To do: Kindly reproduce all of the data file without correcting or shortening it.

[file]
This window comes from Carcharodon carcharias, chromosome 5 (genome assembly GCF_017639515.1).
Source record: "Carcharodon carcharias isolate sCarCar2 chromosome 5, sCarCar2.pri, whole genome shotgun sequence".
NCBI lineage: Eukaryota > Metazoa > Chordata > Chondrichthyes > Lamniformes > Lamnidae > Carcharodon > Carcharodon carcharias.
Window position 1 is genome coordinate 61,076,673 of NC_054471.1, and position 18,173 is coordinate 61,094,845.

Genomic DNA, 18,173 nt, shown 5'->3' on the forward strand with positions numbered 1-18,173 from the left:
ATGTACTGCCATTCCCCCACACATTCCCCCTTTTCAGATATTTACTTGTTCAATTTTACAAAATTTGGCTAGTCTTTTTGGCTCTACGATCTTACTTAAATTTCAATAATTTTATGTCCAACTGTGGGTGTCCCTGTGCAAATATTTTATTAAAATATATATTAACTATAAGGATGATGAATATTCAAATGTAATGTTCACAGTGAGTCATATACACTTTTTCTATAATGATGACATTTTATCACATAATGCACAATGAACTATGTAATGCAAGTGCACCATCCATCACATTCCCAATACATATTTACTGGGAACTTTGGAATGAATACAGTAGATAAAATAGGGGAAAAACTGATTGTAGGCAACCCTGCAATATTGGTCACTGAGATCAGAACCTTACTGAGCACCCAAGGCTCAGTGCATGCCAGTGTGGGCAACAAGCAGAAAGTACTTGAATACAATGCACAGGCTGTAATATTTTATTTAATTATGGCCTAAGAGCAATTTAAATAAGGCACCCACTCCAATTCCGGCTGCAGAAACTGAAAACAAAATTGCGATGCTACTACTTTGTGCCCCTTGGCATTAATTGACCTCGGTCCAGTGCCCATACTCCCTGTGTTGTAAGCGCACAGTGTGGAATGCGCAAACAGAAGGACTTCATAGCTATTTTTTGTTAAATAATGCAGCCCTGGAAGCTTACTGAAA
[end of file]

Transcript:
This window comes from Carcharodon carcharias, chromosome 5 (genome assembly GCF_017639515.1).
Source record: "Carcharodon carcharias isolate sCarCar2 chromosome 5, sCarCar2.pri, whole genome shotgun sequence".
NCBI lineage: Eukaryota > Metazoa > Chordata > Chondrichthyes > Lamniformes > Lamnidae > Carcharodon > Carcharodon carcharias.
Window position 1 is genome coordinate 61,076,673 of NC_054471.1, and position 18,173 is coordinate 61,094,845.

Genomic DNA, 18,173 nt, shown 5'->3' on the forward strand with positions numbered 1-18,173 from the left:
ATGTACTGCCATTCCCCCACACATTCCCCCTTTTCAGATATTTACTTGTTCAATTTTACAAAATTTGGCTAGTCTTTTTGGCTCTACGATCTTACTTAAATTTCAATAATTTTATGTCCAACTGTGGGTGTCCCTGTGCAAATATTTTATTAAAATATATATTAACTATAAGGATGATGAATATTCAAATGTAATGTTCACAGTGAGTCATATACACTTTTTCTATAATGATGACATTTTATCACATAATGCACAATGAACTATGTAATGCAAGTGCACCATCCATCACATTCCCAATACATATTTACTGGGAACTTTGGAATGAATACAGTAGATAAAATAGGGGAAAAACTGATTGTAGGCAACCCTGCAATATTGGTCACTGAGATCAGAACCTTACTGAGCACCCAAGGCTCAGTGCATGCCAGTGTGGGCAACAAGCAGAAAGTACTTGAATACAATGCACAGGCTGTAATATTTTATTTAATTATGGCCTAAGAGCAATTTAAATAAGGCACCCACTCCAATTCCGGCTGCAGAAACTGAAAACAAAATTGCGATGCTACTACTTTGTGCCCCTTGGCATTAATTGACCTCGGTCCAGTGCCCATACTCCCTGTGTTGTAAGCGCACAGTGTGGAATGCGCAAACAGAAGGACTTCATAGCTATTTTTTGTTAAATAATGCAGCCCTGGAAGCTTACTGAAA